1 tsp grenadine (equal parts Pom and white sugar)
1/2 oz simple syrup (equal parts hot water and white sugar)
3/4 oz lime juice
2 oz bold rye whiskey

Combine all ingredients in a cocktail shaker. Add ice and shake vigorously for 15-20 seconds or until chilled through. Strain into a cold coupe glass.

What's the Right Way to Make a Sazerac?

If you pronounce New Orleans "New Or-leens," or if you can’t get enough of those Big Ass Beers sold on Bourbon Street, you’re probably not actually from New Orleans. But if you’re feeling adventurous and missing the Big Easy, a Sazerac might be just what the doctor ordered. 

‘Tails and Stories

A few hundred years ago, you might have actually gotten a doctor’s order for a Sazerac. One of the drink's origin stories claims that it was invented by New Orleans apothecary Antoine Amedie Peychaud. According to this tale, Mr. Peychaud mixed up the drink with his eponymous bitters and served it in an egg coupe in his shop. 

A more likely origin story states that the drink was invented by a different New Orleans resident (though in the same neighborhood). Around 1850, Sewell T. Taylor sold his bar to Aaron Bird and went into the import business. One of his products happened to be Sazerac-de-Forge et Fils brandy. While Taylor was importing, Bird renamed his bar the Sazerac House and began serving a house cocktail that featured Taylor’s brandy and, as the story goes, bitters made by his neighborhood apothecary, Mr. Peychaud.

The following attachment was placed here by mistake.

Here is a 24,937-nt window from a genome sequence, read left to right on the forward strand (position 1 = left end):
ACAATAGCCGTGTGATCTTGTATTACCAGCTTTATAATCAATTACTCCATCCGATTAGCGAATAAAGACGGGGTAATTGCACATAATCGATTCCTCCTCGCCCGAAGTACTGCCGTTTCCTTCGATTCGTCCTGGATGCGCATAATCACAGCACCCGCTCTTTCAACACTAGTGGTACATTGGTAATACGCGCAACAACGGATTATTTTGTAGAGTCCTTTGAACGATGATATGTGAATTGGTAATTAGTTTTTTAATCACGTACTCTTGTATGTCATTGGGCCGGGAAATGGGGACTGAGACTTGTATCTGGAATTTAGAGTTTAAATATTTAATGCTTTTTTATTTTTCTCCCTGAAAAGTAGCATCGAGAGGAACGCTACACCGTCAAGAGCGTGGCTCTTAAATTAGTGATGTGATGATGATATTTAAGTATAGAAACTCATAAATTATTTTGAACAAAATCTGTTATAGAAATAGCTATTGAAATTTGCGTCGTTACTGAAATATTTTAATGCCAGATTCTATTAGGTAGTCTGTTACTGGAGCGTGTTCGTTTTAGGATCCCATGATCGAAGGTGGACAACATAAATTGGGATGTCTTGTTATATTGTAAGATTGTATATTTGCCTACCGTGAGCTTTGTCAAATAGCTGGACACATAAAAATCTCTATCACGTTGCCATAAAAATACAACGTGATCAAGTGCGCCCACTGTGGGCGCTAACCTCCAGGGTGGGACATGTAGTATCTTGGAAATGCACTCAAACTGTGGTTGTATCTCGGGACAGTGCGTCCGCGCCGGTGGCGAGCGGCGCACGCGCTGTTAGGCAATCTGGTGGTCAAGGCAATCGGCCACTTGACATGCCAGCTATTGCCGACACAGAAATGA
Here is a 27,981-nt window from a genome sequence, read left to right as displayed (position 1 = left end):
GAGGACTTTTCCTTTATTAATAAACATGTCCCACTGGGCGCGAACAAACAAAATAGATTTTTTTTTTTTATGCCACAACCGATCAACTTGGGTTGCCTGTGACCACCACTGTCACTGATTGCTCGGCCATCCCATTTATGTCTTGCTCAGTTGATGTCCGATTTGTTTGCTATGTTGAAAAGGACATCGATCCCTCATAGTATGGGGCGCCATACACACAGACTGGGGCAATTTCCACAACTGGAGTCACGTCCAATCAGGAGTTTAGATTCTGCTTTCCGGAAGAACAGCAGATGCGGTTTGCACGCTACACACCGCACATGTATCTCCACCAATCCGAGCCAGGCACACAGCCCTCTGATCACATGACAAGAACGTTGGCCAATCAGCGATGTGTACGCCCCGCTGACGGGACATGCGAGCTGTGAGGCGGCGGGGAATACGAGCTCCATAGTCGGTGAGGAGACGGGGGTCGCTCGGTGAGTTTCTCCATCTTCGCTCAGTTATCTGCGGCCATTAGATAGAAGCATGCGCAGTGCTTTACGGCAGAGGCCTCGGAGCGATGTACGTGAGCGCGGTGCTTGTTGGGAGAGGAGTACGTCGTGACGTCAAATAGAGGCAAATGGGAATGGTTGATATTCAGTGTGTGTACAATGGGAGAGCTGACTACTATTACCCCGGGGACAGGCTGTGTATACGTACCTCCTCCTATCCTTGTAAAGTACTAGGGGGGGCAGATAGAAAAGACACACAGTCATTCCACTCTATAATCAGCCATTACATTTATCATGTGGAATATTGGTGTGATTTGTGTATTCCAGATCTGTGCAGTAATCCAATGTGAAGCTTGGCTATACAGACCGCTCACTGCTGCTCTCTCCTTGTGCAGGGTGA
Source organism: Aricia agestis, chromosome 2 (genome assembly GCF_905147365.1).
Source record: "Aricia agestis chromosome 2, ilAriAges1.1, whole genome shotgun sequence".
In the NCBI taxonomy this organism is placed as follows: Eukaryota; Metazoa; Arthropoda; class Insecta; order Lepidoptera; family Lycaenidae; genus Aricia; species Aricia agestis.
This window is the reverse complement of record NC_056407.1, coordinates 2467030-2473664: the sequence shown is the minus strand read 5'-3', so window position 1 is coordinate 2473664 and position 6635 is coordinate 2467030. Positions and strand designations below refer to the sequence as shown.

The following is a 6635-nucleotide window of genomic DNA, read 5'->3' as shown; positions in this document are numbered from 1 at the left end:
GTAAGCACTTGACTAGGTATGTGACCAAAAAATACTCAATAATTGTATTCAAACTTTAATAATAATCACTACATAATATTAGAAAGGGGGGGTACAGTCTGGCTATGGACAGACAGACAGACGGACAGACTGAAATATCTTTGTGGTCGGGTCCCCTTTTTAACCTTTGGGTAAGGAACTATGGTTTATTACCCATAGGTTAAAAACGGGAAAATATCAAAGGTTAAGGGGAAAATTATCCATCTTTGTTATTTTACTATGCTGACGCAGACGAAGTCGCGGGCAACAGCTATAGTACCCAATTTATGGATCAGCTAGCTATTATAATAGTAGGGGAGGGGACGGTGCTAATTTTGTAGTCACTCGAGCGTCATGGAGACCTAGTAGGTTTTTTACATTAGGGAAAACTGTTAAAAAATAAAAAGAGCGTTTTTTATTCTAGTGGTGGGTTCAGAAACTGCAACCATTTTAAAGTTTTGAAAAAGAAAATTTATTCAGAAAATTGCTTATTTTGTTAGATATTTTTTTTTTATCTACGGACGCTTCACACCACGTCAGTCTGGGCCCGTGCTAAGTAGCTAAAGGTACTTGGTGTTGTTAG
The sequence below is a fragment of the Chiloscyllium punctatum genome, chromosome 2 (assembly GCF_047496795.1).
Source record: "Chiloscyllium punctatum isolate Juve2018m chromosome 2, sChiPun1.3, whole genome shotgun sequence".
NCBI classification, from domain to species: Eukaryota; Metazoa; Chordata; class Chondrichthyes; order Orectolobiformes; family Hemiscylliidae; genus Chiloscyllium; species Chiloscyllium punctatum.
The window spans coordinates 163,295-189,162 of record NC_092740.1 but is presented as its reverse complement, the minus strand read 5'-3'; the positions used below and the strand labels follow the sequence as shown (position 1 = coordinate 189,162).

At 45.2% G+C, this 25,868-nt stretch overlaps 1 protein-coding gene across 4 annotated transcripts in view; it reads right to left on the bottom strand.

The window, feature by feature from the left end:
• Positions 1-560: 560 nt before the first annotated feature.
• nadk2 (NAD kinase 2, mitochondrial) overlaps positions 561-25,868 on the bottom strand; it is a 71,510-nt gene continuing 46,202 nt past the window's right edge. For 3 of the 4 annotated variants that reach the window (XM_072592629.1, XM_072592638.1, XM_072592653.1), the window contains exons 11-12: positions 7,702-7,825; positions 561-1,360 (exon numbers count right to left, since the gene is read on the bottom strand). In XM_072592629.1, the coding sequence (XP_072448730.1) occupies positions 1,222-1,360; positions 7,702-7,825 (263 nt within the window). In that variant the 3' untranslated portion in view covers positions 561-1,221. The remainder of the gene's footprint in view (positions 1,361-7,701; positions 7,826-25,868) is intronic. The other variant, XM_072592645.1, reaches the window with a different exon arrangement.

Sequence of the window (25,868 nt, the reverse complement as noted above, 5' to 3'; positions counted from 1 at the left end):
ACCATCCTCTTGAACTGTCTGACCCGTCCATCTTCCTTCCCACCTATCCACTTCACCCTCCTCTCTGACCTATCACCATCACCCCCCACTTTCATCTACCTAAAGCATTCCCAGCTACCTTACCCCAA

In the 1870s and 1880s, Europe's grape crops were decimated by an infestation of American aphids. In just four years, French wine production was cut by 67 percent, and even the most dedicated cognac drinkers switched to whiskey. For New Orleans, that meant switching to rye whiskey that was shipped to the city down the Ohio River and through the Mississippi. Thomas Handy, who owned the Sazerac Bar during that time period, likely switched the drink's main ingredient. This take on the signature cocktail is the one that found its way into the 1908 edition of The World's Drinks and How To Mix Them, with the recipe calling for "good whiskey," not Sazerac cognac. 

The origins of the Sazerac’s name is vague. It’s possible that it was a nod to the fact that it was the bar's house cocktail, but it’s also possible that it’s a reference to the brand of brandy. In those days, “cocktail” referred to a specific alcoholic drink format. As put forth by The Balance and Columbian Repository in 1806, a “cock-tail” is “a stimulating liquor composed of spirits of any kind, sugar, water, and bitters.” If you wanted this type of drink with whiskey in it, you would ask for a Whiskey Cocktail. If you wanted Sazerac brandy (until the aphid plague, at least), you'd ask for a Sazerac cocktail.

Hit the Lab

Sazerac Recipe:

2 dashes Peychaud's bitters
.25 oz simple syrup (or a sugar cube)
2 oz good rye whiskey (use the good stuff)
lemon peel for garnish

Place the sugar cube into an absinthe-rinsed rocks glass. Dash the bitters onto the cube and muddle. Add whiskey and one large ice cube and stir to combine. Garnish with a lemon twist.

Flickr User Janice Waltzer // CC BY 2.0
What’s the Right Way to Make a Caipirinha?
Flickr User Janice Waltzer // CC BY 2.0
Flickr User Janice Waltzer // CC BY 2.0

The Rio Olympics start in just a few weeks, and all eyes are on Brazil. To celebrate, we decided to focus on the country’s most famous cocktail creation: the Caipirinha.